Posts Tagged With: Mark Twain


Mississippi River

Lately I’ve been following Mark Twain down the river in the book Life on the Mississippi.  So far it’s not so much an adventure as a lesson in riverboat piloting, though Twain does introduce some great characters along the way.  I am struck by his comment that once a pilot learns every inch of the river – the placement of the bends, the height of the banks, the location of plantations – and how they will change as the course and flow of the river moves, he loses sight of the river’s glories: “All the grace, the beauty, the poetry had gone out of the majestic river!” (95).  As a steamboat pilot in training, Twain’s place of dreams had become his office.  A note of sadness echoes through his words.

Even so, through his increased knowledge, Twain was able to relate his experience to his readers more fully and in a way that takes us with him on the journey, not merely paints a general image of the beauty he sees.  With this knowledge he tells of  “the alluvial banks [that] cave and change constantly, whose snags are always hunting up new quarters, whose sand-bars are never at rest” (97).    This path from pursuing a dream to learning the usefulness of the associated trade is a path many must take to grow.  Remaining at the awe-filled stage of wonder might provide an impetus to follow one’s dream. Who would ever become a doctor if the first thing they experienced was the grind of medical school?  However, some of that initial awe must be converted to actual work in the muck before any use can come of it.

Those initial images and passion may draw us to a new story, just as the river drew Twain.  And if we’re honest, the reality of what it takes to know that story more deeply does change our original understandings, often removing some of the sparkle as we see the under-workings.  But if we look well, we also see new riches.  I have often feared that if I know too much about a subject, it will lose its attraction.  This was the argument I had for not studying literature in college.  Professors would ruin the stories I loved and I wanted to hold onto the feelings of my first readings.  Yet, when I finally entered a literature class, theories of reading and interpretation did not destroy my interest, they provided a deeper understanding.  Furthermore, I gained a language to talk about what I was reading with others. Yes, some of the joy of just sitting down with a book without constantly thinking about it from a critical stance was gone.  But, I had gained a larger community.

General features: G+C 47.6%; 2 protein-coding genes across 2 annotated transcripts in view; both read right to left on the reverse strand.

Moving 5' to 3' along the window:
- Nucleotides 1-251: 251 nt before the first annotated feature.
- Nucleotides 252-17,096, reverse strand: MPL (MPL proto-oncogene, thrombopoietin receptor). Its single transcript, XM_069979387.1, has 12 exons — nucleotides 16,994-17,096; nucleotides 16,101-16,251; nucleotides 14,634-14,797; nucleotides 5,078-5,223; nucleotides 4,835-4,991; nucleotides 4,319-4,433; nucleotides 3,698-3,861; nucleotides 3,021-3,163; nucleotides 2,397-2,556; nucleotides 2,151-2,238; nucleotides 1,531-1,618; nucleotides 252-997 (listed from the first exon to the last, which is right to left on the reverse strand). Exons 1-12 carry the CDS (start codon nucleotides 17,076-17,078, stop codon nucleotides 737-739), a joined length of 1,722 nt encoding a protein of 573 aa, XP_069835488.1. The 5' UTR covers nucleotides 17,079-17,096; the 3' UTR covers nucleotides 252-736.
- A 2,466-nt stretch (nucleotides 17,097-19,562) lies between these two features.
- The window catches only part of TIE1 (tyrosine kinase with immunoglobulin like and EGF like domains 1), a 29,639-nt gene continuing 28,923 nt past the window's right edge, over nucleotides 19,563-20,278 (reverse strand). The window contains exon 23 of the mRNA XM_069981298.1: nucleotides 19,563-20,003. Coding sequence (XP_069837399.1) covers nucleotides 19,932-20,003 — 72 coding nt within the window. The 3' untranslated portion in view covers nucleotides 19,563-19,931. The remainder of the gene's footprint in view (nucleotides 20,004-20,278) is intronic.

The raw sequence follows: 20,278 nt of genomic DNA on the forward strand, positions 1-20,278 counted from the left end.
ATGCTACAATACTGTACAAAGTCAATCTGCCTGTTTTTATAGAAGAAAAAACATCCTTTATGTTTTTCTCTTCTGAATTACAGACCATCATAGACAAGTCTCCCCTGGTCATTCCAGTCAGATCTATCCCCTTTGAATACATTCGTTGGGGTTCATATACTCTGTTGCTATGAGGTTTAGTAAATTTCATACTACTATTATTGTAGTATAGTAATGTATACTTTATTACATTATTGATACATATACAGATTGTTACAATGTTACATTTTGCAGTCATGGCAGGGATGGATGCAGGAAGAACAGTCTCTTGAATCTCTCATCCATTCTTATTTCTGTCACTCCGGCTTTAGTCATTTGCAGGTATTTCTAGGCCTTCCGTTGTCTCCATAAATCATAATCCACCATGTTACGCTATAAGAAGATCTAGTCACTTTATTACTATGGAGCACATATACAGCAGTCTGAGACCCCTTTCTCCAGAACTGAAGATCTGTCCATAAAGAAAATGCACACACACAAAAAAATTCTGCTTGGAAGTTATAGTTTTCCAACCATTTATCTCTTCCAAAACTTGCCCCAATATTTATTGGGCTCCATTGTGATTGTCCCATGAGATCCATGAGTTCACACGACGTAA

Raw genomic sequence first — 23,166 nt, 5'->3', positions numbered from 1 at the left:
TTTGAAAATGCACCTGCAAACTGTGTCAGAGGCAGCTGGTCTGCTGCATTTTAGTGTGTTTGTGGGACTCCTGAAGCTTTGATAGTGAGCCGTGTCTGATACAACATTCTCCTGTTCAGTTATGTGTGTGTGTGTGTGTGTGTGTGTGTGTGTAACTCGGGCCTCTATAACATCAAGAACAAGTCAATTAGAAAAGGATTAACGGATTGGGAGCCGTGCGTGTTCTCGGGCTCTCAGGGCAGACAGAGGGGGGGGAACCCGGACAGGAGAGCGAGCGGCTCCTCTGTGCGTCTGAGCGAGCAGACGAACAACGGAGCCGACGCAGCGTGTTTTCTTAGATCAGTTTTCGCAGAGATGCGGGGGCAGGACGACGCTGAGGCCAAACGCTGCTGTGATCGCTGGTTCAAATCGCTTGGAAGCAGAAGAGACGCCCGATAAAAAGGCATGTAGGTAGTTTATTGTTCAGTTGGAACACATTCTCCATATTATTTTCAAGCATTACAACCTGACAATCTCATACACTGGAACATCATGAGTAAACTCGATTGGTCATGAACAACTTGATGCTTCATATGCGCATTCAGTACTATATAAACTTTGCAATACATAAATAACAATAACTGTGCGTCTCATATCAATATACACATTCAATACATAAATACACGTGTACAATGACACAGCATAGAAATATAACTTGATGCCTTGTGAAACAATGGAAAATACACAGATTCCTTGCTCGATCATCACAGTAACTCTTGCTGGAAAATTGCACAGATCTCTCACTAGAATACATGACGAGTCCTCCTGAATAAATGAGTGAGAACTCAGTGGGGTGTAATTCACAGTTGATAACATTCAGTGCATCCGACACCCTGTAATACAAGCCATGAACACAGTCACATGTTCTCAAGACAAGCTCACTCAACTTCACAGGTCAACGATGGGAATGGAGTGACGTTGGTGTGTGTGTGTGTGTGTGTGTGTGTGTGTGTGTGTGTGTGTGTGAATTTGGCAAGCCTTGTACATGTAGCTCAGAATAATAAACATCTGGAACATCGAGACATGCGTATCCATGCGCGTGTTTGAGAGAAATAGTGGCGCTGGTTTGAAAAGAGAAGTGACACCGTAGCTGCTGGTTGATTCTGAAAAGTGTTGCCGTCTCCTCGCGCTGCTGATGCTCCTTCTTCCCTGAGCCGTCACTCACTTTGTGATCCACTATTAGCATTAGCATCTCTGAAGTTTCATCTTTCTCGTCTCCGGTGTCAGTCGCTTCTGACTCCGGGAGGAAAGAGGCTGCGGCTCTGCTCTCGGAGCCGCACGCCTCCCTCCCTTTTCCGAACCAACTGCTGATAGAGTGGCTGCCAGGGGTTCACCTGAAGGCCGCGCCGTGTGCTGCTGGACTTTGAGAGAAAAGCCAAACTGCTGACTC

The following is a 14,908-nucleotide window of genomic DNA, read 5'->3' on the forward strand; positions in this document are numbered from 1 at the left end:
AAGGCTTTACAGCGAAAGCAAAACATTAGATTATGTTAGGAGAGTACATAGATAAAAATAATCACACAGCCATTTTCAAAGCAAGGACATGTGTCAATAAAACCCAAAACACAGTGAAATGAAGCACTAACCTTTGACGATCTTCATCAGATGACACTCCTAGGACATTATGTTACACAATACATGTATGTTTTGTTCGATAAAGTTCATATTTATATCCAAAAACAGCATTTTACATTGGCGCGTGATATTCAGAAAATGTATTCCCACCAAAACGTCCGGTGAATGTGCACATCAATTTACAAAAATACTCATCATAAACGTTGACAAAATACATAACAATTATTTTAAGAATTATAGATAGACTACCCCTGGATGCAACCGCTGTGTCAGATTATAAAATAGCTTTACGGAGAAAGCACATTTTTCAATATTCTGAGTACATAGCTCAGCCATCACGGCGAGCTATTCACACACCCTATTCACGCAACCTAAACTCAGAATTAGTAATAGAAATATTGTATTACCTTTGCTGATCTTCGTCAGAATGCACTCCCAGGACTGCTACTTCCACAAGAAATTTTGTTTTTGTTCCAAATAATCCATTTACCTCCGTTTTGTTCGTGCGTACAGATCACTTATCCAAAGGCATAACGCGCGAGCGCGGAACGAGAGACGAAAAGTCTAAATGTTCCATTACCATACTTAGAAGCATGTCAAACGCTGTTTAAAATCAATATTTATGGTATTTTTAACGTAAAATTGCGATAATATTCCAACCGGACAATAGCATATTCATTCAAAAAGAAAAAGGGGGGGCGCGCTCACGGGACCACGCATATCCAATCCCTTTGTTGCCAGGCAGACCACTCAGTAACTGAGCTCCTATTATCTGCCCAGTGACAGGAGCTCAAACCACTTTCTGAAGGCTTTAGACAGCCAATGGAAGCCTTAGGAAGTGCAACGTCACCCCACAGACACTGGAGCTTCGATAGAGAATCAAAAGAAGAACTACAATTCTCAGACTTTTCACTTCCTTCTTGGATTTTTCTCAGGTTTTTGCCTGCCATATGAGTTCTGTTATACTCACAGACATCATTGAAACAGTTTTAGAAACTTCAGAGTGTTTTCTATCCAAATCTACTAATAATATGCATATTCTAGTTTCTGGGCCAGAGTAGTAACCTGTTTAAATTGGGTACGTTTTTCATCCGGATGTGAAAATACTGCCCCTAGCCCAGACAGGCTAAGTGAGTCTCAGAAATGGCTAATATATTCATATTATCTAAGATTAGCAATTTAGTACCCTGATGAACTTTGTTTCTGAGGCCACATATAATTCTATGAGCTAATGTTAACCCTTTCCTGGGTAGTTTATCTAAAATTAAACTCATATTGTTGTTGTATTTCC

So, in the spirit of Mark Twain, I would encourage you to go into piloting.  Learn the course of the river you are on and share it with others.

Twain, Mark.  Life on the Mississippi.  New York: Penguin Classics, 1986.

Categories: Journey Living, Readings | Tags: , , , , , | 2 Comments

A Day in Hannibal

Mark Twain's Childhood Home

Last summer I was antsy to undertake another pilgrimage.  I wanted to fly over to England again and relish the passion of the moors or maybe follow the steps of Martin Luther in Germany.  But that wasn’t to be.  Lack of time caught up with me.  But I did manage a quick three-day get away to Missouri where I ventured to the homes of two iconic American authors – Mark Twain and Laura Ingalls Wilder.